Those of you who know me well know that I love my relationship with Learnkey – a phenomenal elearning company. Well, they are having a fun poll to see who is the favorite author among their customers. If you’ve viewed Learnkey training, you might want to participate. I’m not asking for any favors, just vote and have fun watching the reults! http://www.learnkey.com/poll
If you receive Error number: 0xC80003FB when trying to use Windows Update or Microsoft Update from within VMware Workstation 6.5 (and possibly other versions of VMware), here is a quick fix:
To force Windows Update or Microsoft Update to work in VMware Workstation 6.5, perform the following steps in the Windows VM:
- Launch a command prompt
- Execute the following commands:
- net stop wuauserv
- regsvr32 c:windowssystem32wups2.dll
- net start wuauserv
- Exit the command prompt
- Run Windows Update or Microsoft Update again
NOTE: These commands assume Windows is installed to C:Windows.
This is not a fix all. Normal Windows Update problems may still occur. This is a specific fix for running XP, Server 2003 or Server 2003 R2 in VMware Workstation 6.5.
This question must be asked and answered by IT Directors that have been delaying the upgrade from Windows XP to Windows Vista. Is Windows 7 better than Windows Vista for current XP users? I would suggest that the answer is yes – assuming the final product is as good as the current candidates suggest it will be.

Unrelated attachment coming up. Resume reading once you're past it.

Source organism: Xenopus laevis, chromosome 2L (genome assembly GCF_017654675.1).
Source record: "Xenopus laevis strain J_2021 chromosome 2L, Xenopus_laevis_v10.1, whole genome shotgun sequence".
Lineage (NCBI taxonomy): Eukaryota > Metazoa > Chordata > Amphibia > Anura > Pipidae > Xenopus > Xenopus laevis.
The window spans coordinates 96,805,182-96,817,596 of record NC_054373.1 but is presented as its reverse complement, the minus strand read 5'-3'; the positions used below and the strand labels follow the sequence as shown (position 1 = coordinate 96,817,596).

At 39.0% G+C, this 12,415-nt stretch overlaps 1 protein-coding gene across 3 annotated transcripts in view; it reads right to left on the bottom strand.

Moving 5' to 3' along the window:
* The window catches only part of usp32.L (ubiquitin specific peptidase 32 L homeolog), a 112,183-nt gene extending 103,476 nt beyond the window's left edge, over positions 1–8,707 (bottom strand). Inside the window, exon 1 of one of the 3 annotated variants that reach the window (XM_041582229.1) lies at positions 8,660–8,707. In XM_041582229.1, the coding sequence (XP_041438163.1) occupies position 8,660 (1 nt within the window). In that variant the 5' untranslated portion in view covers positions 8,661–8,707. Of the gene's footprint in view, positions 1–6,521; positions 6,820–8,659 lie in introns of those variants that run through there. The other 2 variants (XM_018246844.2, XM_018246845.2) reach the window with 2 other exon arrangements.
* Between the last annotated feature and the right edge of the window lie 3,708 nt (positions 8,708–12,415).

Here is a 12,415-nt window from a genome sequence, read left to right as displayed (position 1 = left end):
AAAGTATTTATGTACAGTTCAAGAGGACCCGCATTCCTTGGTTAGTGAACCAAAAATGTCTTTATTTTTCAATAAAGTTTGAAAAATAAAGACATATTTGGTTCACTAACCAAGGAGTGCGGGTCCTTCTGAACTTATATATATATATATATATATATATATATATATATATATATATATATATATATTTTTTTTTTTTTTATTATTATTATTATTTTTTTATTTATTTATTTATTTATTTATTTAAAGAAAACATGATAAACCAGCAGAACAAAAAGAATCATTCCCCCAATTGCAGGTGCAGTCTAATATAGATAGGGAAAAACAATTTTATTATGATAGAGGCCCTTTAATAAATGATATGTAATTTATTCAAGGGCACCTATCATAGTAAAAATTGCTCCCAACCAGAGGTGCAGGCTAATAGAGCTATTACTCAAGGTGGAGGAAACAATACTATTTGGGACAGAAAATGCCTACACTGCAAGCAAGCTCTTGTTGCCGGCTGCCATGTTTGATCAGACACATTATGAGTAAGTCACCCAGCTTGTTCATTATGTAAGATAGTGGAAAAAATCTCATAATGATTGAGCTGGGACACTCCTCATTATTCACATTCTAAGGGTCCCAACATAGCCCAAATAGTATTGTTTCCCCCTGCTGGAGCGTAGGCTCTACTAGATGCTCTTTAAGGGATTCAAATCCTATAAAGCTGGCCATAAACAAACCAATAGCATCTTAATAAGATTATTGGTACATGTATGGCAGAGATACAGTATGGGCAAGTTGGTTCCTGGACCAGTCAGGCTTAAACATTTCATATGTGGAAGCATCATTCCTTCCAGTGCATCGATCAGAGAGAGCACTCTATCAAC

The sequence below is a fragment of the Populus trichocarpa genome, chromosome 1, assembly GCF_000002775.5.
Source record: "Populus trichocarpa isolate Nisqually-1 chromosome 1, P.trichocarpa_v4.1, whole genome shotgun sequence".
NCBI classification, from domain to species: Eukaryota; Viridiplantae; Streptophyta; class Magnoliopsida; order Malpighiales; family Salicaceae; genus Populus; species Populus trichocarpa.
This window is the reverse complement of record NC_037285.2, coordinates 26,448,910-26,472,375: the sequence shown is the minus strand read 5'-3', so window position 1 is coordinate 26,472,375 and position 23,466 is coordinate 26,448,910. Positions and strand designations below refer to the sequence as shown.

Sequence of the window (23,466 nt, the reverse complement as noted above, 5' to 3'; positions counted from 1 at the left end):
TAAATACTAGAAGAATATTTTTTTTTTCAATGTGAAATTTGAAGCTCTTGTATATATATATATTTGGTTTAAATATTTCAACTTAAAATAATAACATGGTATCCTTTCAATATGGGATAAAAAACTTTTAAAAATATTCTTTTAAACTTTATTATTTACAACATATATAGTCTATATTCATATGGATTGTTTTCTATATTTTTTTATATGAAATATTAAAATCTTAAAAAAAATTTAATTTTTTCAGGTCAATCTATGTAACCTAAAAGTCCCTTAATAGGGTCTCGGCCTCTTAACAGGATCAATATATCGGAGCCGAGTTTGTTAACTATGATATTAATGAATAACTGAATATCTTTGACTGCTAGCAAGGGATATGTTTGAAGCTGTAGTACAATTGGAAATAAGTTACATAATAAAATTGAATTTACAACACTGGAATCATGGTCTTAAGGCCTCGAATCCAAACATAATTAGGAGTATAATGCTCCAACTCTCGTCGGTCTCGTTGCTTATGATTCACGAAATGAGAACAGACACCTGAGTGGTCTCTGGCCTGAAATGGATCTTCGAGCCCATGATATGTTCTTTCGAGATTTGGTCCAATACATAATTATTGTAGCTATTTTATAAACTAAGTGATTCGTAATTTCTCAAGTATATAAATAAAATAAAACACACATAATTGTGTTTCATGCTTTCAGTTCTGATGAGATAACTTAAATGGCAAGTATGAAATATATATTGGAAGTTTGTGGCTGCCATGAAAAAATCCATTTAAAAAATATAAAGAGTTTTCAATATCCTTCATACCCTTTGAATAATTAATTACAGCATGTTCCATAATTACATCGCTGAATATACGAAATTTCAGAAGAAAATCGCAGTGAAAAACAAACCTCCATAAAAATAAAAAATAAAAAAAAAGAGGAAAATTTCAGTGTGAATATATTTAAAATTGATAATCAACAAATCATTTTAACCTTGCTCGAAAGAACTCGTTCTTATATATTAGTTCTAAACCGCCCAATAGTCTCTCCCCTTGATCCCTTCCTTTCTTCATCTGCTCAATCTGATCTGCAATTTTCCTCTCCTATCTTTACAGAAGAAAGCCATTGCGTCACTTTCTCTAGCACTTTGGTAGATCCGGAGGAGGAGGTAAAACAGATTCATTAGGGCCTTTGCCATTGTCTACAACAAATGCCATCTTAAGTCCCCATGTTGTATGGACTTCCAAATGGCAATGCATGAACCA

The one feature that I feel is most appealing is XP mode. The press is covering XP mode as if it is a band-aid and something that is less than beneficial in the long run (see NetworkWorld, June 1, 2009); however, I see it as an essential component of the new operating system. The biggest complaints about Vista have been in two categories: performance and compatibility. Windows 7 seems to be performing better than Vista on like hardware, but I’m not going into that in this post. In my opinion, Windows 7 is better than Windows Vista even if it performs the same. The XP mode makes it worth it.
I know that some will say you could use either Terminal Services on Windows 2003 servers or Virtual PC on Vista to run XP apps that are not otherwise compatible; however, those solutions are much more costly (Terminal Services) or confusing to the users (Virtual PC). With XP mode the applications run as apparent local applications but are indeed running in an instance of Windows XP. Yes, there will be more work for the IT group, but the goal is seamless operations for the user. (The "more work" for IT would be in updating and maintaining the "XP instance" as well as the Windows 7 installation.)
I think it’s worth it. For me, yes I’d rather use Virtual PC or VMware Workstation, but for my users I’d much rather them have the simpler tool that XP mode will provide. Time will tell, but I am one techie who likes the looks of Windows 7 so far.